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on 24 January 2013
I am very much an amateur photographer, so this lens was my first venture into 'serious' lenses. It was a big step for me as it cost almost as much as the camera (a basic Canon DSLR). I really wanted a wider angle lens than this, but, after months of research, I kept coming back to this one as the reviews for it were so good.

The only negative aspect of some reviews was that the lens extends under its own weight if held upside-down, and it does - but is this really a problem? It's never really bothered me.

Other than that, the lens is absolutely superb. It's the first stabilised lens I've used and the stabilisation is very impressive, you can take excellent photos indoors without a flash quite easily, and it will even work in quite dark situations (although this is pushing the stabilising mechanism to its limit, so it can be a bit hit and miss). It also focuses very quickly and smoothly - and almost silently - again, very impressive.

The other thing about this lens which is so good is the detail of the images it produces. I have enough of a background in physics to know how lenses work, so I've never paid too much attention to claims like this, but it's true - this lens will show up detail other lenses just can't capture (and, if you're as short-sighted as me, you didn't even know was there!).

The combination of being able to work indoors without a flash and the detail of this lens means you can take really good portraits. The only downside of this is that sometimes you get too much detail - my son was less than impressed when my photos of his baby daughter showed up the new-born spots on her skin, and my wife has forbidden me from taking close-up pictures of her!

All in all, a really excellent lens, and a real revelation, if, like me, you've only bought budget lenses before.

However, having said all that, unfortunately the lens failed after just over three years of use - the autofocus stopped working altogether and the exposure became completely erratic. Even on manual focus, most of my shots were wasted as the picture was horribly over-exposed. I spent most of a long holiday having to take all my photos with a cheap telephoto lens, which was the only other lens I had with me! (Which indicates just how good his lens is - you start using it for everything, only using other lenses if you need wide-angle or long telephotos, it becomes not just your main lens, but nearly your only one.)

I have had the lens repaired, but it's sadly not as good as it once was, the autofocus hunts too much and often won't settle on a final setting - and sometimes fails altogether. I would send it back for a re-repair, but the repair was done through Jessops...

Anyway, I haven't docked any stars for this failure, as it's such a good lens it would be a shame to mark it down for what might be just an unlucky electronics failure. Plus I'm not entirely sure it wasn't me who caused it to fail - I don't treat my lenses as carefully as I should.
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TOP 500 REVIEWERon 25 September 2011
So there is a good chance you have arrived here in your search for that all-illusive "walk around" one lens fits all quest, like I did. If so, you need look no further.

I have used this lens now on my Canon 550D and then 60D for several years and have been very pleased with it. I have results like I simply could not have managed with the EF-S 18 - 55 kit lens, or for that matter my EF-S 55 - 250 lens.

Nice sharp pictures, decent low light performance and pretty fast, accurate auto focus.

The main gripe I have is as mentioned by others; the lens will creep if you point it downwards. I use mine with the Canon lens hood and this does not help matters. Rarely an issue but it is there, and for that reason it cannot be a 5 star in my mind.

Has not left my camera since I got it just about, it really does cover most of the bases, most of the time, and for this money it is a very worthy addition to your kit bag.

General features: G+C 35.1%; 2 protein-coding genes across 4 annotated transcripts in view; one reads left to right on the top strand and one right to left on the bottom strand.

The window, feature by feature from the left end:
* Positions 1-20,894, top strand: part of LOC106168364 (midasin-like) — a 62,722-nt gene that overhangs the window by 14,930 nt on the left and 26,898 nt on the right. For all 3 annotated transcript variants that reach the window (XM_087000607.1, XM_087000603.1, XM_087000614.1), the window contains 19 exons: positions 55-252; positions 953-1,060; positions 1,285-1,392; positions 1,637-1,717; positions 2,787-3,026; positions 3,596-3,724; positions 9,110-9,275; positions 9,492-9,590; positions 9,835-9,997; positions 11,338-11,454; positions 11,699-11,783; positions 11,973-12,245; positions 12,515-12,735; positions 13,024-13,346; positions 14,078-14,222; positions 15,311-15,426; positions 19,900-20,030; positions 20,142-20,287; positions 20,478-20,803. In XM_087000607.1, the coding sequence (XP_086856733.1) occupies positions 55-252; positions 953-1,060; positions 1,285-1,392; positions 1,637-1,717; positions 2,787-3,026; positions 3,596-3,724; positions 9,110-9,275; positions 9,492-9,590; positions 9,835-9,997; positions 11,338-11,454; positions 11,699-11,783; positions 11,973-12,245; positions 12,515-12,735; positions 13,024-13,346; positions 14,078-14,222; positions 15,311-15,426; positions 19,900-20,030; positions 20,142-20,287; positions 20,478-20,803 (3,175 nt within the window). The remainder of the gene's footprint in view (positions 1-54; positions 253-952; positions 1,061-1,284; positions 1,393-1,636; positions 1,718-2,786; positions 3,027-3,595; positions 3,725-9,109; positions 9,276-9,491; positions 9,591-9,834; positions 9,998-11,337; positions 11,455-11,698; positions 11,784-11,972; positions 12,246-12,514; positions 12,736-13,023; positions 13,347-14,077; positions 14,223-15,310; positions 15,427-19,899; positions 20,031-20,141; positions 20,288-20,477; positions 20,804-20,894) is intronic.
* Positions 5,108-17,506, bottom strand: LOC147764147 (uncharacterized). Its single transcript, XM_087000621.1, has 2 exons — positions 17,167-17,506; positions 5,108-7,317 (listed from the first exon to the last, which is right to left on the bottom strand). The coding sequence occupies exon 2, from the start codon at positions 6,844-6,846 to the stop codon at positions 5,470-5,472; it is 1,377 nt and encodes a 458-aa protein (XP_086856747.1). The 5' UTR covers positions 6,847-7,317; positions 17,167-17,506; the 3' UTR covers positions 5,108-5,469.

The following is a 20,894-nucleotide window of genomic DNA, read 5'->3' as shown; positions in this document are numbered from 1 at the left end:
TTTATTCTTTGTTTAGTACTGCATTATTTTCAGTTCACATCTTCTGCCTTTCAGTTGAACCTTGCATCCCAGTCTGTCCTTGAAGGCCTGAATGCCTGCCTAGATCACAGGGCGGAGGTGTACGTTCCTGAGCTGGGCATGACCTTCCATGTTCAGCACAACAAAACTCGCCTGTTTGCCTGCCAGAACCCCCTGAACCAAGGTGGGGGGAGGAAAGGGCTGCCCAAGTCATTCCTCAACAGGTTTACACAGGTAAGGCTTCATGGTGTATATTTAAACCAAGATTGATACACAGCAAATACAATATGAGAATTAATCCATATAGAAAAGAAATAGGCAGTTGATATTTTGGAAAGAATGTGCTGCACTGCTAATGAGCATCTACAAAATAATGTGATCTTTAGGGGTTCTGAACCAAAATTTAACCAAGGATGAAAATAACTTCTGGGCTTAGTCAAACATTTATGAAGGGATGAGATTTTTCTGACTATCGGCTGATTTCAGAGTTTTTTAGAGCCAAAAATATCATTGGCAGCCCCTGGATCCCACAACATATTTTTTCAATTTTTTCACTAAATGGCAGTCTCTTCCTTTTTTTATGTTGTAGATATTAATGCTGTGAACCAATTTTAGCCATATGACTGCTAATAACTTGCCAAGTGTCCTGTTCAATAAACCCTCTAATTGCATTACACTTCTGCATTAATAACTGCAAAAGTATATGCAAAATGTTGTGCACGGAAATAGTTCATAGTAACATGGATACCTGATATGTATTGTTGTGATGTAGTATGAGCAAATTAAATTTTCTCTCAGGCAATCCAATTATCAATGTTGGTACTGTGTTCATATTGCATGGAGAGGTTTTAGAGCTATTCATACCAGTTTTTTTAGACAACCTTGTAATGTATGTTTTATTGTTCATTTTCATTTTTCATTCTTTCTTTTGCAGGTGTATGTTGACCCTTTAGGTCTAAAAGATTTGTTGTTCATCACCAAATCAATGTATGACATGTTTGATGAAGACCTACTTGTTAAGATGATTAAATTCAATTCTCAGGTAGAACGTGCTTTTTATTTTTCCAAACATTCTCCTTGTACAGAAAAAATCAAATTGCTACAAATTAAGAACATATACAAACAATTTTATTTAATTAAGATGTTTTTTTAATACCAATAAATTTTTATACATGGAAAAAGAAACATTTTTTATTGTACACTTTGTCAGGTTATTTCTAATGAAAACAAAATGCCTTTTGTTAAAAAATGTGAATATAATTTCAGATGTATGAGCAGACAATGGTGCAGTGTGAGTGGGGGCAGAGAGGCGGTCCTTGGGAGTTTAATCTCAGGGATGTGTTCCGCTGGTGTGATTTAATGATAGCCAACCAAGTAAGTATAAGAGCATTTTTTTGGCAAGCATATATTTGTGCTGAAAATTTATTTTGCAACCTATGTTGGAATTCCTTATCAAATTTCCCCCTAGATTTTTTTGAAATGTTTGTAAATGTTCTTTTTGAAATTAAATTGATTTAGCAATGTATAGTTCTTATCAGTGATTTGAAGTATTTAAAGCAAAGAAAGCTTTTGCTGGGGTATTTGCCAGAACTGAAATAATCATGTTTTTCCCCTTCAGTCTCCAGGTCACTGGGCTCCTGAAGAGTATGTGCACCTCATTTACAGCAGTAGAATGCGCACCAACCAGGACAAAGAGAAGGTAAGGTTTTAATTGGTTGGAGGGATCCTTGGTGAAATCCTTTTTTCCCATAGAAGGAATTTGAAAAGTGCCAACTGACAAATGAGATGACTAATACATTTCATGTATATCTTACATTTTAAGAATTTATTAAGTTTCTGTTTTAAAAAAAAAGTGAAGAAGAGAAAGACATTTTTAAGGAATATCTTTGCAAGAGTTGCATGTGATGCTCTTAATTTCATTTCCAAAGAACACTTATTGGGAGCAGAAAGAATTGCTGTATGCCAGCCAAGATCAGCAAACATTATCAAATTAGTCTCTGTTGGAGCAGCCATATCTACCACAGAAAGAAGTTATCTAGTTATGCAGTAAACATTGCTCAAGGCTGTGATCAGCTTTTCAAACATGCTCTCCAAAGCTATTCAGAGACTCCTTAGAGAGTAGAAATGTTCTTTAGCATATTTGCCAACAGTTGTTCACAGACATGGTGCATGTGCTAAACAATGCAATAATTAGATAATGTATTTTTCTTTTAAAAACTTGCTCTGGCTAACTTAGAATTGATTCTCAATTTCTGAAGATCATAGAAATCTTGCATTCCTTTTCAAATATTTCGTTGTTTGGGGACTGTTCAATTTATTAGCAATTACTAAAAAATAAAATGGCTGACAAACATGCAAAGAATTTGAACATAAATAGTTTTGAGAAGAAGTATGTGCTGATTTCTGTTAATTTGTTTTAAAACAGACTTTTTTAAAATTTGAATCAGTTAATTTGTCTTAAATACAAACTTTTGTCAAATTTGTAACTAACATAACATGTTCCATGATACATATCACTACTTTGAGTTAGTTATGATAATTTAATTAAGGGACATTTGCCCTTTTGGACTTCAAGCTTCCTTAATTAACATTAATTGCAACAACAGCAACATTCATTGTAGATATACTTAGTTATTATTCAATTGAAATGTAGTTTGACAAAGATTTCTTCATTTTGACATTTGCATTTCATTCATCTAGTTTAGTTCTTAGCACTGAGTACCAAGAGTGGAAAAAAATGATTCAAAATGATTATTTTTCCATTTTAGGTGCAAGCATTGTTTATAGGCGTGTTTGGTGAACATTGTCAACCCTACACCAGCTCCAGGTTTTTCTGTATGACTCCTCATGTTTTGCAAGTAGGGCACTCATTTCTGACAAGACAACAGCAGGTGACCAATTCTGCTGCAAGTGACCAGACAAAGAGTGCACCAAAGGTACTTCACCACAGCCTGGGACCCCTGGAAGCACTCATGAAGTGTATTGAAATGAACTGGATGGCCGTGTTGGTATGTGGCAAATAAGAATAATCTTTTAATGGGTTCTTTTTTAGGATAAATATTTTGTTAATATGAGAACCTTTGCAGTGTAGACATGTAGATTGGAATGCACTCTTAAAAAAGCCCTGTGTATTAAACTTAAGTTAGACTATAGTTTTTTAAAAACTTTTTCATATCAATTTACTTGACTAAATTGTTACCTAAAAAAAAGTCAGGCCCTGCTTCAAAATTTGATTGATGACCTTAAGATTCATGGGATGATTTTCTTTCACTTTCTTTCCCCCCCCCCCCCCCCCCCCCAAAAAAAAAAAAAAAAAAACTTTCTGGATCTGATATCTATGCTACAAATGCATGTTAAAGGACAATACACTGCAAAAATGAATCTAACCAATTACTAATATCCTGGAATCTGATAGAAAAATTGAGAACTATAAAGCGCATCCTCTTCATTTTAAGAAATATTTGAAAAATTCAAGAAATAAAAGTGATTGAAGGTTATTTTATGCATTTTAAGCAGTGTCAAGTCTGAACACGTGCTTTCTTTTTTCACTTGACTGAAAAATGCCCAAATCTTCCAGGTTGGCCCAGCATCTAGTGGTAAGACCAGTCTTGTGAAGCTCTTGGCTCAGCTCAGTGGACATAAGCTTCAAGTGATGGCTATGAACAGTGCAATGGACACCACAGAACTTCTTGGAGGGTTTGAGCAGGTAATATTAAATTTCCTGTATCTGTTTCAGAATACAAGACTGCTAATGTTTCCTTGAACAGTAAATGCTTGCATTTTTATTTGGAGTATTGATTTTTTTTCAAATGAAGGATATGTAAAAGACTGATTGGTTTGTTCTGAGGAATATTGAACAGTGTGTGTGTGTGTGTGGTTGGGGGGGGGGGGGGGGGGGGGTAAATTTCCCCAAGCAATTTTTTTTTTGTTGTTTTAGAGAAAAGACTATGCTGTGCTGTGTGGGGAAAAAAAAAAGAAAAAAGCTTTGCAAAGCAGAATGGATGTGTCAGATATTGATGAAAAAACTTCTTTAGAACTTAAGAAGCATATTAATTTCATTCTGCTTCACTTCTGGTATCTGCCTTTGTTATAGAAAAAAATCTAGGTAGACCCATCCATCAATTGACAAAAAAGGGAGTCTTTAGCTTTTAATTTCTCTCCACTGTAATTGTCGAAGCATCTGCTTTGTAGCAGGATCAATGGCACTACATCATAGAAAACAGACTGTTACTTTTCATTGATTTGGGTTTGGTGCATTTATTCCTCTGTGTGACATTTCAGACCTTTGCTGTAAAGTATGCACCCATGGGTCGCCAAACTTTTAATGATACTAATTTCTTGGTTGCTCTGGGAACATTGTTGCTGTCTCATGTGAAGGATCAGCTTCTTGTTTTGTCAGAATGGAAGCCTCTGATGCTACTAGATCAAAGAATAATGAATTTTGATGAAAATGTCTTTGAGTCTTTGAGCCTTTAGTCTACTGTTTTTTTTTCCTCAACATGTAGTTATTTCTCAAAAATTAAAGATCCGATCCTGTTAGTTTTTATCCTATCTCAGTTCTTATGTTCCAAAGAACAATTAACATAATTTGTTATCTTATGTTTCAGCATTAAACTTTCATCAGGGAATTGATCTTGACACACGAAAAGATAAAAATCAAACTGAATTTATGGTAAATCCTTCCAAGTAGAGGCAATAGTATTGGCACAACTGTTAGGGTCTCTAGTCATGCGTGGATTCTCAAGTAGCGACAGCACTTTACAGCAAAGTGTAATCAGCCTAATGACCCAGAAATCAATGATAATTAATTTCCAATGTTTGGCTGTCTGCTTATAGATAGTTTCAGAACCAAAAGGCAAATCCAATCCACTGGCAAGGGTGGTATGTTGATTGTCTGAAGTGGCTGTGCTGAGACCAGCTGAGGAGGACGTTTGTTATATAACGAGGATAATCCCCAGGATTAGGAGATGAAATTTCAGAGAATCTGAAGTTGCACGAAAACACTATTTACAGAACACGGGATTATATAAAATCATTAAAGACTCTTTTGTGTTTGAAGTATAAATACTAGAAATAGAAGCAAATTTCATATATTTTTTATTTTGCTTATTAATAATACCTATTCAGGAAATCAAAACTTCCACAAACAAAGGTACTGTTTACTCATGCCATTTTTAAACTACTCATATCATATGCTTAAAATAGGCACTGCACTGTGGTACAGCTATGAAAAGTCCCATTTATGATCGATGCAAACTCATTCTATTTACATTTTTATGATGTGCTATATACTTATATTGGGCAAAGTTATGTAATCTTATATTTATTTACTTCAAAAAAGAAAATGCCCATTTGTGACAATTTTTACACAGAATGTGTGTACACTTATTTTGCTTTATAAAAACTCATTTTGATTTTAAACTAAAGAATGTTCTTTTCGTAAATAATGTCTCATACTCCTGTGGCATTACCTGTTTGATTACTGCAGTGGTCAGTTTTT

UPDATE: I have been using this lens for a few years now and have taken thousands of pictures on both the 550D and now a Canon 60D and it is still my most used lens. A real step up from the 55-250 kit lens and if you cannot afford or do not want to spend the extra for an L series lens this really is still a great lens. Aside from the lens creep it has proven itself to be a solid performer for me and has taken some very good pictures.
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on 12 June 2009
I purchased a 28 - 135 mm Canon lens. I wanted a lens that would cover most of the situations that I would use in wedding photography. I have used this lens with the filter and hood and I have been very pleased with the results and ease of use. Highly recommended
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on 22 May 2008
I purchased this lens to replace the kit lens on my 400D. It is perfect. Brilliant shots, IS is amazing, nice zoom range (about 5.5x), great for everyday use! No regrets!
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on 17 October 2011
I bought this lens hoping it would be a general purpose lens upgrade from the kit lens (18-55mm IS) on my Canon 500D. It's a reasonable lens for the price, but has good and bad points.

On the positive side, it feels much more sturdy than the kit lens (as expected when comparing a full frame lens to an EF-S), and the extra focal length at the long end is handy. Image quality is fine up to 100mm or so, especially in good light when stopped down; the IS is useful but not as effective as more recent versions. However, on the downside, focussing can be a bit hit and miss, it gets very soft towards 135mm, and its low light capability is nothing to speak about.

Overall, it is a step up in quality from the basic lens, is a bit more versatile and is not bad value for money, but I suggest thinking hard about whether you can afford to spend a bit more when upgrading (e.g. on the EF-S 17-55mm f2.8, which I have tried and it is fantastic). I'm going to keep trying to get the best out of this lens, maybe I'll come to love it!
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on 22 January 2008
When I got my Canon 40D it was 'Body only' so I had to give some serious thought as to what lens I was going to use. I knew quite early on that I coudn't afford the "L" Series lenses so my budget was restricted and ultimately wanted a lens that would give the the widest range and quality for my restricted budget. Give the 1.6 factor on the 40D sensor, the 28-135 was going to be equivalent to 44.8 - 216. Perhaps not too ideal for wide angle but quite reasonable for zoom. The lens aperture was perhaps a little limiting for the poor UK lighting but the Image Stabilising and USM focussing are really good. My honest opinion is that until I can afford the L series, this lens is one of the best options around for a general purpose lens.